Concurrent, Coplanar Forces
Concurrent, coplanar forces are forces which act through one point and are in one plane.
Triangle Of Forces
For three co-planar forces to be in equilibrium they must be concurrent. A triangle of forces can then represent the forces in magnitude and direction.
Triangle of Forces
Polygon Of Forces
If more than three forces act on a body they may be represented in magnitude and direction by the sides of a polygon:
Forces at a joint
Polygon of forces
If a closed polygon results, then the forces are in equilibrium. If an open polygon results, then aa' is the resultant (opposes flow of arrows) aa' is known as the equilibrant (follows flow of arrows).
Resolution of Forces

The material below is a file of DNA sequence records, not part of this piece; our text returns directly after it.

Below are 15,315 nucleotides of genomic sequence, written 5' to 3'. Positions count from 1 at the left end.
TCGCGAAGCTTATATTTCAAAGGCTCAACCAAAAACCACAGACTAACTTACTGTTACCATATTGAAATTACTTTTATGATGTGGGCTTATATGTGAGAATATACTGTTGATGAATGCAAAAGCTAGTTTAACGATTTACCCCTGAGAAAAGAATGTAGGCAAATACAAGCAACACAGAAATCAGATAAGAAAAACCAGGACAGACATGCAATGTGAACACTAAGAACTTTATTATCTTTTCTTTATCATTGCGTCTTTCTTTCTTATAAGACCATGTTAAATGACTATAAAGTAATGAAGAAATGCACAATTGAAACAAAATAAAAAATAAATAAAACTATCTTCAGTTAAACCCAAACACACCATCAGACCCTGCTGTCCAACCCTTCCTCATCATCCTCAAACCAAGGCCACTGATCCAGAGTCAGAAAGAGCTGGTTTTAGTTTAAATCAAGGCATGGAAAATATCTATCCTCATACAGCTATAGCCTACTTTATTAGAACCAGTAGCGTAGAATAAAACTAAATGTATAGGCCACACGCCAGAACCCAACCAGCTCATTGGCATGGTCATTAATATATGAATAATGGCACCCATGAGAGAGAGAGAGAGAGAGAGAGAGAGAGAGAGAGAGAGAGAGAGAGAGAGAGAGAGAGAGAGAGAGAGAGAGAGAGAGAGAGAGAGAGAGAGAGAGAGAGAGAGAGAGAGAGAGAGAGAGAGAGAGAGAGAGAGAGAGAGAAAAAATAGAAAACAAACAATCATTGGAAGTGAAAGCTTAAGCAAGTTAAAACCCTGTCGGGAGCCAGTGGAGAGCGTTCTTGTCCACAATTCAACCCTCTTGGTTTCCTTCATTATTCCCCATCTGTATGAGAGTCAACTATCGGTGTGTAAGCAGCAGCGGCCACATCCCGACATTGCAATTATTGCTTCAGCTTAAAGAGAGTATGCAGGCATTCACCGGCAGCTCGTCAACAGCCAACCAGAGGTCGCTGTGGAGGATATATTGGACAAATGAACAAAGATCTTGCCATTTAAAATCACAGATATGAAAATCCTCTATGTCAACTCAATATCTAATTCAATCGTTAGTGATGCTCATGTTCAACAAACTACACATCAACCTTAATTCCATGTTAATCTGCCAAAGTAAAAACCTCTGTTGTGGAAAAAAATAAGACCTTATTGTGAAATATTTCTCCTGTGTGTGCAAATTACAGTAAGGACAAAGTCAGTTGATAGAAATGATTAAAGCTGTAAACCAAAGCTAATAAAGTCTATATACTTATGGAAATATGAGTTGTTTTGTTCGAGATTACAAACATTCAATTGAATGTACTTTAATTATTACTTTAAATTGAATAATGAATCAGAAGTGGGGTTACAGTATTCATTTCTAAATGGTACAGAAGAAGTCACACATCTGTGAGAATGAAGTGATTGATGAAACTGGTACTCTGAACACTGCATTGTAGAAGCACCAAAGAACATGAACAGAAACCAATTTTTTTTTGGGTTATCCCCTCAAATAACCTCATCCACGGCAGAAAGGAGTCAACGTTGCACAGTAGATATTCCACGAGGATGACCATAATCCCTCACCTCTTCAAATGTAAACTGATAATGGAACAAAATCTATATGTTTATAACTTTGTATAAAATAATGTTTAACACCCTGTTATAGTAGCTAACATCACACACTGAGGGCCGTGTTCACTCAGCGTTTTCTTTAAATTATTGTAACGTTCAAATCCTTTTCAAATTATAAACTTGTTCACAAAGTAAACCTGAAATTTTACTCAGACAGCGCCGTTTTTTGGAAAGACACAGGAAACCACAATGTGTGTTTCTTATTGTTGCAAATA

Any single force can be replaced by two others at right angles to each other, known as horizontal and vertical components.
The following forces act at a point:
- 16 newtons due east
- 20 newtons due north
- 30 newtons north west
- 12 newtons 30° south of west
Determine the magnitude and direction of the resultant of these forces when they are pulling away from the point
a) by drawing the polygon of forces
b) by resolving the forces
For frameworks we can combine the polygon of forces for each joint in the framework to give a combined force diagram.
For each instance of a framework we can draw two complimentary diagrams:
- A Space Diagram - shows the actual physical construction of the framework.
- A Force diagram - shows the combined polygon of forces.
In the space diagram we can denote struts and ties as follows:
The two diagrams are complementary, the lines in the space diagram correspond to the points in the force diagram and the points in the space diagram correspond to the lines in the force diagram. The lines (struts or ties) in the space diagram are marked by upper case letters, there are corresponding lower case letters shown for the points in the force diagram.